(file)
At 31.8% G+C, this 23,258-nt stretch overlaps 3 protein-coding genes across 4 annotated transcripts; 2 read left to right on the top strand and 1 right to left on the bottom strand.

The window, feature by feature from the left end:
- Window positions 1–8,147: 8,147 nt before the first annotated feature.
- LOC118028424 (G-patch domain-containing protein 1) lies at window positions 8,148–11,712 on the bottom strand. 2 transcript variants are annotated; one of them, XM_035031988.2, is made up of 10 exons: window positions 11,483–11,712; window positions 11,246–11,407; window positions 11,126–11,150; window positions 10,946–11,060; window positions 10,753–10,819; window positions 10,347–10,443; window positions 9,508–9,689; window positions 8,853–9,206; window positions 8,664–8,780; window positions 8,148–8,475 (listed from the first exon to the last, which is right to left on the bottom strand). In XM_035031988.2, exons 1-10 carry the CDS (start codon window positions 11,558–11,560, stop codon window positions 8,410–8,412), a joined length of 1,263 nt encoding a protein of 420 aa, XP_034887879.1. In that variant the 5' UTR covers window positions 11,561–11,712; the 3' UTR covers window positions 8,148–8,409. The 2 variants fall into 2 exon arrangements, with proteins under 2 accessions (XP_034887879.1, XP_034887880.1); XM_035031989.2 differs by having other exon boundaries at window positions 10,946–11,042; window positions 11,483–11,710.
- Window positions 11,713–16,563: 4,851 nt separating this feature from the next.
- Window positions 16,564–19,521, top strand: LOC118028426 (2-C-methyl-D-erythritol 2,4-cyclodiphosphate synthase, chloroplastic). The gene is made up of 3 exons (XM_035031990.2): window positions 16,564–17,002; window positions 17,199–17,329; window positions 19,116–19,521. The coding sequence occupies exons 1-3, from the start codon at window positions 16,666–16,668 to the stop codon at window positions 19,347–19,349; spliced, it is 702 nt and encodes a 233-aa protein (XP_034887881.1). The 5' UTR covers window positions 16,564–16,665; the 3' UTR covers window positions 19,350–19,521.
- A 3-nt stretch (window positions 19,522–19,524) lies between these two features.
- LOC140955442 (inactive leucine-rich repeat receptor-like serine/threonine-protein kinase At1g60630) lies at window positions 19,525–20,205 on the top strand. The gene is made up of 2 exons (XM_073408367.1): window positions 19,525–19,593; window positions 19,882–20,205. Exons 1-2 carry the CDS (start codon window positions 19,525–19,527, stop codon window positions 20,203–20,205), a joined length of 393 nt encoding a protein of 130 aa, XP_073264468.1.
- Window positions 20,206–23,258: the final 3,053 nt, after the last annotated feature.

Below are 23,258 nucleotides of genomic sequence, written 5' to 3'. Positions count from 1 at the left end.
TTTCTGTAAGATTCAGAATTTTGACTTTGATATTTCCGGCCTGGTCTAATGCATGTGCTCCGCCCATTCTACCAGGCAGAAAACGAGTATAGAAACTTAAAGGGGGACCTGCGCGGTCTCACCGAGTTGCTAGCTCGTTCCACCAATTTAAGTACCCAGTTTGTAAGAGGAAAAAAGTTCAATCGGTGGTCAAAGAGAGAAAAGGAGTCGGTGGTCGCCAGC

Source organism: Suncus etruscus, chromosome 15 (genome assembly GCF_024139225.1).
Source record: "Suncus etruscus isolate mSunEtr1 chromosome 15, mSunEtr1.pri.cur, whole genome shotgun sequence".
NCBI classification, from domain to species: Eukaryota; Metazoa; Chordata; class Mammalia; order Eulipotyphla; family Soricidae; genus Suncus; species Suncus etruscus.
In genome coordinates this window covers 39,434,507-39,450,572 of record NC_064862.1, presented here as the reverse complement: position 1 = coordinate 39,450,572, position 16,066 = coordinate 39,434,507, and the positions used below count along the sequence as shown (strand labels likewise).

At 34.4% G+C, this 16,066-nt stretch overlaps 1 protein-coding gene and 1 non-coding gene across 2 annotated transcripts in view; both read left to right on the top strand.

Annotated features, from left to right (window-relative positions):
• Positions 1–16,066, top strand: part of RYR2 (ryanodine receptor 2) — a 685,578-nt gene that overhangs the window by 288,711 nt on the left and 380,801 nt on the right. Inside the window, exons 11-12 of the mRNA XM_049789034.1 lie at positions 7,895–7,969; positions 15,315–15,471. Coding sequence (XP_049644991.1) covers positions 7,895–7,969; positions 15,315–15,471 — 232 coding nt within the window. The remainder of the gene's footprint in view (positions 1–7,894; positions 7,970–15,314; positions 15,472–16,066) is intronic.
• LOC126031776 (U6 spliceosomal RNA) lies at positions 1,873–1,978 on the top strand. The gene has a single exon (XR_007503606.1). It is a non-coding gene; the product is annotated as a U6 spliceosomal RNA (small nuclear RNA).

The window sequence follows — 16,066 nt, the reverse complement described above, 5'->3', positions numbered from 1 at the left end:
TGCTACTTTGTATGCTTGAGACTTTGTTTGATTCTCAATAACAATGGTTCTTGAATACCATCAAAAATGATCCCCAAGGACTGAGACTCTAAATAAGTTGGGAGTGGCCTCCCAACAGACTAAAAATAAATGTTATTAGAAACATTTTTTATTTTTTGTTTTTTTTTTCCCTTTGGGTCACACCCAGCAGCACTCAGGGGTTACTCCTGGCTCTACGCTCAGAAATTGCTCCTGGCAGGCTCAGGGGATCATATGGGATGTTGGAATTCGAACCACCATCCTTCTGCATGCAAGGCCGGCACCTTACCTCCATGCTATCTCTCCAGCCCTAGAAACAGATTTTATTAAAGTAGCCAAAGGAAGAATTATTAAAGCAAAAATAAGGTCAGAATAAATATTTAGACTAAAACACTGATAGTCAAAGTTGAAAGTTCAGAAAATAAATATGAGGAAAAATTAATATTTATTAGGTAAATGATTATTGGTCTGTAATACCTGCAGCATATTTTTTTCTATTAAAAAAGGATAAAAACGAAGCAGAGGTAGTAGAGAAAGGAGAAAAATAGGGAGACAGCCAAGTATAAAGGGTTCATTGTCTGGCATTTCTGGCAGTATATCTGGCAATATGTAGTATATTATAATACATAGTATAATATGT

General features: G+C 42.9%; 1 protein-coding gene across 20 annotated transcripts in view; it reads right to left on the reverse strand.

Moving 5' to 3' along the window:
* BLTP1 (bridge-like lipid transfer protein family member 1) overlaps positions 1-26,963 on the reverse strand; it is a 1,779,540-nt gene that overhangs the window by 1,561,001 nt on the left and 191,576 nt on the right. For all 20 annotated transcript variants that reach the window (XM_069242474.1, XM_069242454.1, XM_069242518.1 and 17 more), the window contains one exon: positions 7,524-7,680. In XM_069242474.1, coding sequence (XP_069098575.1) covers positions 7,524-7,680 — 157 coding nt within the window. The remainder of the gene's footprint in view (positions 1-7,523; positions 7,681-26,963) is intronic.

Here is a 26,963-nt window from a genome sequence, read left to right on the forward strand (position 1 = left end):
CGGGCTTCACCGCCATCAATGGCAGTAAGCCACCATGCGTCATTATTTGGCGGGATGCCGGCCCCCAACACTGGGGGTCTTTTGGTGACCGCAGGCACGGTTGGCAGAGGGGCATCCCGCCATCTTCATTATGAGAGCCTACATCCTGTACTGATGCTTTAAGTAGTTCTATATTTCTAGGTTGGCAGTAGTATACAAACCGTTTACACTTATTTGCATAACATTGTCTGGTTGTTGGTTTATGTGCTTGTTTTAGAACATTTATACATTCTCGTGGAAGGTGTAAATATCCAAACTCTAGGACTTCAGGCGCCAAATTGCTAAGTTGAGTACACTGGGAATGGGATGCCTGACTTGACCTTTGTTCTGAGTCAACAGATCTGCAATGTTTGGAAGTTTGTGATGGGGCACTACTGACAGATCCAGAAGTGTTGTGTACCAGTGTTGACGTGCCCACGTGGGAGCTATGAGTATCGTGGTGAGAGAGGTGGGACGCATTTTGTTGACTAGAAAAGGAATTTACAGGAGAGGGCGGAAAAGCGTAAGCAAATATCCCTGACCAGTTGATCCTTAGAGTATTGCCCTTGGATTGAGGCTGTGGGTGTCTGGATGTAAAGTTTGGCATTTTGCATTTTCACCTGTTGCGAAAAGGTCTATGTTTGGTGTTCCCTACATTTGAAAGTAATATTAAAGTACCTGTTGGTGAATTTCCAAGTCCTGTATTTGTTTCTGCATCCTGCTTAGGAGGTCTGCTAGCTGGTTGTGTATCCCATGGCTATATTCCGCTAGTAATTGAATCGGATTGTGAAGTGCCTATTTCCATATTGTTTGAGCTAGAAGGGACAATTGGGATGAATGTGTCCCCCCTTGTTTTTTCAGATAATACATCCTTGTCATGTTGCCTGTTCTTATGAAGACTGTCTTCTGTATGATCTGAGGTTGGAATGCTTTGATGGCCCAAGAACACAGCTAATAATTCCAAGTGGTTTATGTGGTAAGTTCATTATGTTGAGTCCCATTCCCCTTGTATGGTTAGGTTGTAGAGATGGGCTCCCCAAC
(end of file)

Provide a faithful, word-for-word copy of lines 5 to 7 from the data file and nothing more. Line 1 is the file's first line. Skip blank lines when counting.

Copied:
- Window positions 11,713–16,563: 4,851 nt separating this feature from the next.
- Window positions 16,564–19,521, top strand: LOC118028426 (2-C-methyl-D-erythritol 2,4-cyclodiphosphate synthase, chloroplastic). The gene is made up of 3 exons (XM_035031990.2): window positions 16,564–17,002; window positions 17,199–17,329; window positions 19,116–19,521. The coding sequence occupies exons 1-3, from the start codon at window positions 16,666–16,668 to the stop codon at window positions 19,347–19,349; spliced, it is 702 nt and encodes a 233-aa protein (XP_034887881.1). The 5' UTR covers window positions 16,564–16,665; the 3' UTR covers window positions 19,350–19,521.
- A 3-nt stretch (window positions 19,522–19,524) lies between these two features.